It absorbs fast.
If you’ve been exploring the wide world of oils for a while now, you know that no two droplets are created equally. And your pores have various reactions, depending on the ingredients and texture of the liquid. If you prefer oils that don’t sit on the top of your skin barrier, as many do, it might be good to try squalane oil since it’s a quick-absorbing alternative.
It is multi-use.
Because squalane oil is a super-strong lipid, it works double-time to lock in moisture on your skin. But while most people will use it to fight aging or serve as their daily moisturizer, it is also appropriate for many other uses. This includes adding some conditioning to split ends, soothing inflammation, and more.
It fights skin damage.
As a highly-effective emollient and natural antioxidant, many people use squalane oil to reverse damage to their skin. As Dr. Marmur explains, over time, squalane can reduce wrinkles, eliminate scars, cure UV damage, lighten freckles, and even erase skin pigmentation. Some people will use squalane as a spot treatment on a specific problem area, too.
Ready to try squalane oil?
Ready to give it a go? Here, we have a handful of squalane oil-rich products to test in your skincare routine.
Take advantage of the research showing how well squalene works with vitamin C. Luxe to the touch but full of an impressive concoction of vitamin C, rose, and squalane oil, a drop or two of this daily will make a difference in your skin’s texture, brightness, and tone. It also receives praise for its soft fragrance and silky feel.
If you haven’t heard of The Inkey List, you’re in for a treat. This company produces affordable oils that are natural and to the point. In fact, each of their products just contains one thing, and in this case, it’s squalane oil. This way, you can mix and match, depending on what you need. Ideal for normal, dry, combination, or oily pores, this lightweight, affordable option is great for first-timers.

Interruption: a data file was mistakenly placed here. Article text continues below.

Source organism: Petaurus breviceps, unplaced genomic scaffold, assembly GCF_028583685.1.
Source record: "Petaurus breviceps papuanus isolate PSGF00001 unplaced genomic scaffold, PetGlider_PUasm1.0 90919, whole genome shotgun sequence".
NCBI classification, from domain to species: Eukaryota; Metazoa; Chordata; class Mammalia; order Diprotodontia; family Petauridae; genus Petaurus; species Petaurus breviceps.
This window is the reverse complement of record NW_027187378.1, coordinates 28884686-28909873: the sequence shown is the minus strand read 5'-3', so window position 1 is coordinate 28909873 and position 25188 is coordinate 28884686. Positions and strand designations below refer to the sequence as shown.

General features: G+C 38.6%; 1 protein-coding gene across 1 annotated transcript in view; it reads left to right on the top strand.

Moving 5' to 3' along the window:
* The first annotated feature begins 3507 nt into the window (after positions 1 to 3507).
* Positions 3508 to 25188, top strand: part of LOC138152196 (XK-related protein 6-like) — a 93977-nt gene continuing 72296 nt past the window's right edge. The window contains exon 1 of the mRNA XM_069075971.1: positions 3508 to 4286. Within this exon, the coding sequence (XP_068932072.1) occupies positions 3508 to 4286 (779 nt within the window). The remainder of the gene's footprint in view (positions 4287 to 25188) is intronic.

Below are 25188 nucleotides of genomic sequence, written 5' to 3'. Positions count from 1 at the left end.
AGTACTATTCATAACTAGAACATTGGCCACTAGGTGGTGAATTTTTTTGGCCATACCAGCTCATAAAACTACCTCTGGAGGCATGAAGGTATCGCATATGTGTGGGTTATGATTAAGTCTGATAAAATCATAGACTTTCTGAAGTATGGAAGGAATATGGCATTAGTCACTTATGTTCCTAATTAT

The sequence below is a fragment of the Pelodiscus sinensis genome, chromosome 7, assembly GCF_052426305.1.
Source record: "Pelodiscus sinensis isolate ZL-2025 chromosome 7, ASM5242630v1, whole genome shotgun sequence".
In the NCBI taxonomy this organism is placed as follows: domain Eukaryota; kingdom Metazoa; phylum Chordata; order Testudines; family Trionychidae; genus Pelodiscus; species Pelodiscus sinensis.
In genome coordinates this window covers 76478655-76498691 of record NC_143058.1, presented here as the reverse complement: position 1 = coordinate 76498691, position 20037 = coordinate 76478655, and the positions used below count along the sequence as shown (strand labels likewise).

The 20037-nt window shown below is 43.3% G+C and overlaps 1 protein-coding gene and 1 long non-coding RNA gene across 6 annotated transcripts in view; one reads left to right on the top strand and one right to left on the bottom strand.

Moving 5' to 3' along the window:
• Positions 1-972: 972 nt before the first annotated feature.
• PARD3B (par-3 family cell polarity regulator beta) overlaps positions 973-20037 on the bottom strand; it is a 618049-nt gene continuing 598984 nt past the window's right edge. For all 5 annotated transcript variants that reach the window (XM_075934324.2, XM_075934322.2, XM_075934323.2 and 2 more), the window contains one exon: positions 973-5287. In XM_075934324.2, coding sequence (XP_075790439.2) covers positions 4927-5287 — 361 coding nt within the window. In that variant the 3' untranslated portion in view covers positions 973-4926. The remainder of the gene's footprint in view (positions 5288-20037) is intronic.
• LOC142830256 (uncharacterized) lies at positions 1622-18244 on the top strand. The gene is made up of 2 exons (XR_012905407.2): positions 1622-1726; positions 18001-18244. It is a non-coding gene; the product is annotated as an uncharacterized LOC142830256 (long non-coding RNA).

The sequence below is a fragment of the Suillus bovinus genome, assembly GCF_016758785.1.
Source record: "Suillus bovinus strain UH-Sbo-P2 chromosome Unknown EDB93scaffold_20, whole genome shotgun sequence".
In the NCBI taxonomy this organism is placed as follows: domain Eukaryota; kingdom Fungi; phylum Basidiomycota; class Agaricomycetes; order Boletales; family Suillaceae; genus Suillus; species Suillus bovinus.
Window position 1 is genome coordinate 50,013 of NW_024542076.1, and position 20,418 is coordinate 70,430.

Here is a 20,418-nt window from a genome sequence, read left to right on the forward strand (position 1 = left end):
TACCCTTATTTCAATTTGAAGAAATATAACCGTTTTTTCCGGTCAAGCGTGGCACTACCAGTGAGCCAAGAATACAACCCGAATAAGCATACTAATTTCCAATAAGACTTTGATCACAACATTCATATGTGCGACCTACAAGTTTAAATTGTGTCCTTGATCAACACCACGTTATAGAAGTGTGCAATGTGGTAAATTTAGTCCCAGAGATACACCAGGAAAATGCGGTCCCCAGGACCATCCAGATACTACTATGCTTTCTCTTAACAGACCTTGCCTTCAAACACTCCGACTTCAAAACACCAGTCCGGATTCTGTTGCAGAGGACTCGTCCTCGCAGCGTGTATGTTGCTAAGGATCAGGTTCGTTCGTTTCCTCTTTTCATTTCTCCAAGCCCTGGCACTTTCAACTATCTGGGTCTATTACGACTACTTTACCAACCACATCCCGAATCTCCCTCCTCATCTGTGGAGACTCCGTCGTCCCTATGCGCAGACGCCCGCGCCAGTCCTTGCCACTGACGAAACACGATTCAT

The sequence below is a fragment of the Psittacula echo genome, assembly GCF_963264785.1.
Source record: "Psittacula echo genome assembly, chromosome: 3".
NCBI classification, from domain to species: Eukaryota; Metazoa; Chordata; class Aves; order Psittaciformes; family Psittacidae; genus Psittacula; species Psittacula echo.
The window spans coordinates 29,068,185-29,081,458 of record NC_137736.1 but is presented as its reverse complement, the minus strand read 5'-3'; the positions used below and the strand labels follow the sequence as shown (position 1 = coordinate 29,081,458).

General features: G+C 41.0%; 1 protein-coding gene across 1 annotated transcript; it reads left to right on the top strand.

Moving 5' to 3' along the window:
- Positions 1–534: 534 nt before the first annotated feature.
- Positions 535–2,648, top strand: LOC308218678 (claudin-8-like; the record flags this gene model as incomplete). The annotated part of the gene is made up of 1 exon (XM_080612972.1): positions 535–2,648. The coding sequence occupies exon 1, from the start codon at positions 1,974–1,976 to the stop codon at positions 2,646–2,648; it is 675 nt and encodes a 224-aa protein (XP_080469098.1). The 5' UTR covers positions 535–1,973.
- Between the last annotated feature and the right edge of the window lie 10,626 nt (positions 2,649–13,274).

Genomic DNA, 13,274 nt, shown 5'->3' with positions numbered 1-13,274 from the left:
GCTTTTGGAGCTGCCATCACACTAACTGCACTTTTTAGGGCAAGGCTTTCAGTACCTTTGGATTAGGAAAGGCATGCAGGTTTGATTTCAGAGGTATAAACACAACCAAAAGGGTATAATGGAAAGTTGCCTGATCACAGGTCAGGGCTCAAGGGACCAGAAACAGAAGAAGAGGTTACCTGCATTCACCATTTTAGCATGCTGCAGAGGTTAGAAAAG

This plant-derived solution will ensure that your pores are quenched to perfection. It’s free of sulfates SLS and SLES, as well as parabens, formaldehyde, and other no-good ingredients. Instead, you’re left with pure squalane, and that works wonders all by its bad self.
Fight against wrinkles? Add H20 to your thirsty pores? Give your skin a killer glow? Check, check, and check! Ideal for those frustrated with dryness, a dull texture, and other skin issues, this product uses maqui, vitamin C, prickly pear, acai, goji, and squalane oil to get you Instagram-ready.
Derived from olives, this squalane oil is often given five-star reviews due to its no-BS ingredients and soft feel. When you use it daily, you’ll notice a youthful glow, a dewy complexion, and an even skin tone. As a bonus perk, it’s also a Leaping Bunny-certified cruelty-free and vegan-friendly product.
This post was medically reviewed by Dr. Jennifer Haley, a board-certified dermatologist with extensive experience in medical, cosmetic, and surgical dermatology. Learn more about Hello Glow’s medical reviewers here. As always, this is not personal medical advice, and we recommend that you talk with your doctor.39